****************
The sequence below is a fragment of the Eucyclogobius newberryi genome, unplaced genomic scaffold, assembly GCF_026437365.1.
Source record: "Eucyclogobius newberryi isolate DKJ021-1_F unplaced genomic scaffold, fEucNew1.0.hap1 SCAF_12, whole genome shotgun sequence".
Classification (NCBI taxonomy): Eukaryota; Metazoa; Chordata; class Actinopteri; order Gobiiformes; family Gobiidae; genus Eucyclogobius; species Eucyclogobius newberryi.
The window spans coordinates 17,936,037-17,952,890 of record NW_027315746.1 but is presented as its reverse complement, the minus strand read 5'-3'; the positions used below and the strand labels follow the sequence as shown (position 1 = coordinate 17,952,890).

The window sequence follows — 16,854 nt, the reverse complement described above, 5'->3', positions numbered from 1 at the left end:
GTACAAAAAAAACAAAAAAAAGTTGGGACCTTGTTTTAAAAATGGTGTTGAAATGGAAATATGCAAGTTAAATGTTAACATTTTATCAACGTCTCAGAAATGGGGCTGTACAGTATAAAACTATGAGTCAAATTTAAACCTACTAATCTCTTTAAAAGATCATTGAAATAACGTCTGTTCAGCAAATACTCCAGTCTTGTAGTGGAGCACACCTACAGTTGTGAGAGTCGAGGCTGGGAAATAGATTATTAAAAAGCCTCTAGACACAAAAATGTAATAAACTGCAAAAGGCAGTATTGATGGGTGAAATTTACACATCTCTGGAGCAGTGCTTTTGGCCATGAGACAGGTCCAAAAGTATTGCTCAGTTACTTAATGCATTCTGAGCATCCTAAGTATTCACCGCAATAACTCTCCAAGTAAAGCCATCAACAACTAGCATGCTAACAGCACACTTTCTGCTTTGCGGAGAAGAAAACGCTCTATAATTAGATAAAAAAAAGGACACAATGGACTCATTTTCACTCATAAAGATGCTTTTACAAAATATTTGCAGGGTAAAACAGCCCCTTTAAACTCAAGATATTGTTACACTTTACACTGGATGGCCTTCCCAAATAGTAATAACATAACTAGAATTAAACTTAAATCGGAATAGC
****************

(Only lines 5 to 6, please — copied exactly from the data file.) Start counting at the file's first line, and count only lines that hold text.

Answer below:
The window sequence follows — 16,854 nt, the reverse complement described above, 5'->3', positions numbered from 1 at the left end:
GTACAAAAAAAACAAAAAAAAGTTGGGACCTTGTTTTAAAAATGGTGTTGAAATGGAAATATGCAAGTTAAATGTTAACATTTTATCAACGTCTCAGAAATGGGGCTGTACAGTATAAAACTATGAGTCAAATTTAAACCTACTAATCTCTTTAAAAGATCATTGAAATAACGTCTGTTCAGCAAATACTCCAGTCTTGTAGTGGAGCACACCTACAGTTGTGAGAGTCGAGGCTGGGAAATAGATTATTAAAAAGCCTCTAGACACAAAAATGTAATAAACTGCAAAAGGCAGTATTGATGGGTGAAATTTACACATCTCTGGAGCAGTGCTTTTGGCCATGAGACAGGTCCAAAAGTATTGCTCAGTTACTTAATGCATTCTGAGCATCCTAAGTATTCACCGCAATAACTCTCCAAGTAAAGCCATCAACAACTAGCATGCTAACAGCACACTTTCTGCTTTGCGGAGAAGAAAACGCTCTATAATTAGATAAAAAAAAGGACACAATGGACTCATTTTCACTCATAAAGATGCTTTTACAAAATATTTGCAGGGTAAAACAGCCCCTTTAAACTCAAGATATTGTTACACTTTACACTGGATGGCCTTCCCAAATAGTAATAACATAACTAGAATTAAACTTAAATCGGAATAGC